The demonstration being called today is part of a strategy of escalation which we feel will generate much needed pressure on the University management. Their general disregard for the concrete demands put forward by the occupation has led us to believe that only an increase in action will suffice to bring management to the negotiating table. We wish to see a progressive and productive end to this occupation, which is only possible if our demands are taken seriously and discussed openly. We believe that if such an outcome is not realised, the University will simply attempt to close the occupation down by force, which is a belief grounded not in suspicion, but in historical precedent. Two years ago the university reacted to an occupation by pushing an injunction through the high court evicting the occupiers and banning all occupation-style protests for a year. This injunction was condemned by Amnesty International and liberty for showing a contempt for human (rights http://www.theguardian.com/
As such, a demonstration of solidarity with the occupation from the outside is much needed as a vital stage in this process of escalation. This is especially so considering the current siege-mentality of those in charge, who have locked us into our own occupation, with shocking little care for the needs of those inside. We feel, as those under siege, that a demonstration will help break the dead-lock and move us into a position whereby we can push for our demands in a more productive fashion (it is hard to negotiate when one is constantly threatened with evictions and police-involvement, as well as with constant filming and security presence).
Students have long struggled to realise their power due to the nature of the leverage we hold relative to the management of the University. We cannot, for example, withdraw our labour, but we can shut the university down. This occupation and the demonstration called today are further steps in this direction. We believe that only through maximising the disruption caused to the corporate machinations of the University can we bring about a serious consideration of our demands which seek to extend further democratic control of the University to staff and students. We believe that if the market and the imperatives of accumulation colonise more and more of our university, then we can say goodbye to any say in how the place is run and for whom. The drive towards profit recognises no voice but its own, which urges itself on louder and louder until the cries of others are drowned out. In a space dedicated to education, to the mutual exchange of ideas on the basis of intellectual honesty and curiosity, the loudness of profit will not do. The market, as such, responds only to the movements of capital, which is dictated by the drive for profit – the lifeblood of capitalism. It makes no sense, therefore, to carve up the intellectual commons according to this frantic dance of capital and the market. Such (il)logics have no benefit for education except for those positioned to amass huge quantities of wealth in the process.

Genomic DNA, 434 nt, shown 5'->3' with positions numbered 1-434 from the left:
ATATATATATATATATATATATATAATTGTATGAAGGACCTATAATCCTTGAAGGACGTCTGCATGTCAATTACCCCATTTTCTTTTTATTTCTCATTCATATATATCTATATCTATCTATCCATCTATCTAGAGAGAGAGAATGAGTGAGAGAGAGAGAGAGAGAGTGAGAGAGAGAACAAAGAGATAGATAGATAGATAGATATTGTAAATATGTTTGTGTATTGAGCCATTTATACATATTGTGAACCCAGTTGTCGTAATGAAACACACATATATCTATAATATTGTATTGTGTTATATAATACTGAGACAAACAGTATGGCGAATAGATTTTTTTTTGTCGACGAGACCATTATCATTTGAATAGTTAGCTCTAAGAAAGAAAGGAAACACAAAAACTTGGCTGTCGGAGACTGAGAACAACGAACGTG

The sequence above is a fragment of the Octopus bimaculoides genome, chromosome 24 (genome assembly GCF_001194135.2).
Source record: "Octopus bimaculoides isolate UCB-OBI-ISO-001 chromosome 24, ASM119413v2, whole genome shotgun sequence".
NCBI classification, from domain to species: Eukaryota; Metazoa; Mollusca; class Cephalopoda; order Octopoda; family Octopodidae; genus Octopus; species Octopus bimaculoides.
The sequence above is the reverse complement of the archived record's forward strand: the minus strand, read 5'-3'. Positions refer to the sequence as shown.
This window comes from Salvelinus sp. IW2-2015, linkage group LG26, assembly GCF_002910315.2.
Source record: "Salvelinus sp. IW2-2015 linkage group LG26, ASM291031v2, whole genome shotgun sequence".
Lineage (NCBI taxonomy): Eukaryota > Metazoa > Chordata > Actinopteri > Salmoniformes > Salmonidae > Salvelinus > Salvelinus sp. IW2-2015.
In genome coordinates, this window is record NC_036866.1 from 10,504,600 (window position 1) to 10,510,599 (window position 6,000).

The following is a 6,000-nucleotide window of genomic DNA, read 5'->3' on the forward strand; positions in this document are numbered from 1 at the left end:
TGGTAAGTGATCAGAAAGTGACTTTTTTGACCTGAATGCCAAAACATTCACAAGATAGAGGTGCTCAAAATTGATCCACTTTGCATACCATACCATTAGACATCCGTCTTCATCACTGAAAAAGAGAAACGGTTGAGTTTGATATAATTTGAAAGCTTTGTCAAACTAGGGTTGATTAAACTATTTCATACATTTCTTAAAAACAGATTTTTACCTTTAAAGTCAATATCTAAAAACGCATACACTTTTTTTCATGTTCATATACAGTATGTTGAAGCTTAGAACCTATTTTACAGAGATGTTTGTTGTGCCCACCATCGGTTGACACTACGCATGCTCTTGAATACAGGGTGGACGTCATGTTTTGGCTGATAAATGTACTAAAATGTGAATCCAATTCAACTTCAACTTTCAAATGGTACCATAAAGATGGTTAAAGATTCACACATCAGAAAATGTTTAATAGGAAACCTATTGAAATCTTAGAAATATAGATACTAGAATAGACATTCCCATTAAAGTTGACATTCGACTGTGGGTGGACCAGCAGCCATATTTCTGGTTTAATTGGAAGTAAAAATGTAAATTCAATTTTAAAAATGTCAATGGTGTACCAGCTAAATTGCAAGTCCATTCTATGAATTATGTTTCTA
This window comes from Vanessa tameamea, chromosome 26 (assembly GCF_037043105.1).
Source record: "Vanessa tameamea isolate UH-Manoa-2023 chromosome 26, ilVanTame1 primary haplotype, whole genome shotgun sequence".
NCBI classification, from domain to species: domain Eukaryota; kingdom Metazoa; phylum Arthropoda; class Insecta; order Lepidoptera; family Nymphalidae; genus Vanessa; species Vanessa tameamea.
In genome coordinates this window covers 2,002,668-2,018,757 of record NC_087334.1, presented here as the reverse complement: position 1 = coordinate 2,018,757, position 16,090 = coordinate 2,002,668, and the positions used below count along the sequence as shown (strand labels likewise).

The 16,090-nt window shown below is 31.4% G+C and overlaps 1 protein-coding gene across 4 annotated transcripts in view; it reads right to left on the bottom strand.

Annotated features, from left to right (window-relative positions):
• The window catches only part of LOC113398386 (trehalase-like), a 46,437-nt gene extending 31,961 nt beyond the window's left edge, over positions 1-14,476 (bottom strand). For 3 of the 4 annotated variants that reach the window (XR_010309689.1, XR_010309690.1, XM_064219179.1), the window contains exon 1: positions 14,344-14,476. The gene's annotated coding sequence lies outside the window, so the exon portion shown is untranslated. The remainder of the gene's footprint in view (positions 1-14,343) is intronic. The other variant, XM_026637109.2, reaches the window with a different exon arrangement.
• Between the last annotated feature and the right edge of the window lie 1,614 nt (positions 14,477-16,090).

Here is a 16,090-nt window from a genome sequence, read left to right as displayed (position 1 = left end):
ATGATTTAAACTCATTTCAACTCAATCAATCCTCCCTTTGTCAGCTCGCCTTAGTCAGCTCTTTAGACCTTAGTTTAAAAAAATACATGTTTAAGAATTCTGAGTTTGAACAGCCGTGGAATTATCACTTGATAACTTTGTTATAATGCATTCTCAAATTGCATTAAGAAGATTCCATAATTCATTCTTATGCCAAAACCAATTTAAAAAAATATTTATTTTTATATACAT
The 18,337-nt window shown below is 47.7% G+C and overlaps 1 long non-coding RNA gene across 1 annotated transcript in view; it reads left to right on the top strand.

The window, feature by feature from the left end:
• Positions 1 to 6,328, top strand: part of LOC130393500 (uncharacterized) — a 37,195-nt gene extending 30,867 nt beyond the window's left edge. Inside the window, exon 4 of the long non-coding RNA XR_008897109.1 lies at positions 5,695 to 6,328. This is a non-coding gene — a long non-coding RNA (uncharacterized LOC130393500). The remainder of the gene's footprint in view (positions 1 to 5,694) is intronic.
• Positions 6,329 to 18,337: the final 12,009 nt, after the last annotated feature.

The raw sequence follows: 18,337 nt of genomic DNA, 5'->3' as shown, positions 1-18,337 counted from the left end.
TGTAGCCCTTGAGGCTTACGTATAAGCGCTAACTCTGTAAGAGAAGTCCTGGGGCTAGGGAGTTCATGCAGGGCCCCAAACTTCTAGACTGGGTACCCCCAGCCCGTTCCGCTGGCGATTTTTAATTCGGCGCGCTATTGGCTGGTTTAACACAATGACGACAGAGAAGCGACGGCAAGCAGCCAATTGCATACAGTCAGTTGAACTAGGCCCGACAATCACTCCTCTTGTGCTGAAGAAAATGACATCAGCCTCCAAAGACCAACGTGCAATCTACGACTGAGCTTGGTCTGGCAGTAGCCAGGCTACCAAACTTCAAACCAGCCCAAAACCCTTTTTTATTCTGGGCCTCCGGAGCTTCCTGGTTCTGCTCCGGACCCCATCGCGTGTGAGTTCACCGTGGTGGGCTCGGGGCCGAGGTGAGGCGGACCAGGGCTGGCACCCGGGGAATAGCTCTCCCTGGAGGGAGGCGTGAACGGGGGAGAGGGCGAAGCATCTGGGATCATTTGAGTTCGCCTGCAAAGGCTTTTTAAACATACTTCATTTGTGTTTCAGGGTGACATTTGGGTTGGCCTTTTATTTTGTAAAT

Currently, the top-down managerial structure of the university is being used to ensure this wealth is concentrated in one location within the university – at the top. Management are in the process of implementing savage cuts to courses and to workers wages, as well as working hard to introduce the market as a determining factor into more and more of our university lives. We maintain that it is the staff and students who make the university great, and as such they should have more control over the way in which it is managed. This modest request has been entirely ignored and even scoffed at by those in management positions whose power and wealth are threatened by such demands. To them, democracy is a means of undermining their capacity to transform the university into a profit-driven institution which, as we have seen, benefits them directly in the form of massive pay-packets. All of this is going on while the most vulnerable workers of the University come under sustained attack – their wages are being eroded, as is their ability to exert any meaningful control over their work. As such, we believe that democratic reform at the University is vital to the empowerment of workers in terms of their immediate environment as well as their wages. Furthermore, we maintain that the extension of democratic structures is vital for sustaining academic freedom within departments, as well as providing students a greater voice in terms of their educational needs.
It is for these reasons, and many others (see demands) that we are currently in occupation. It is due to the intransigence of the University management that we are stepping up our actions, and unless our demands are heard, we will not stop our disruptive activities. We will wait and see who gets tired of this first!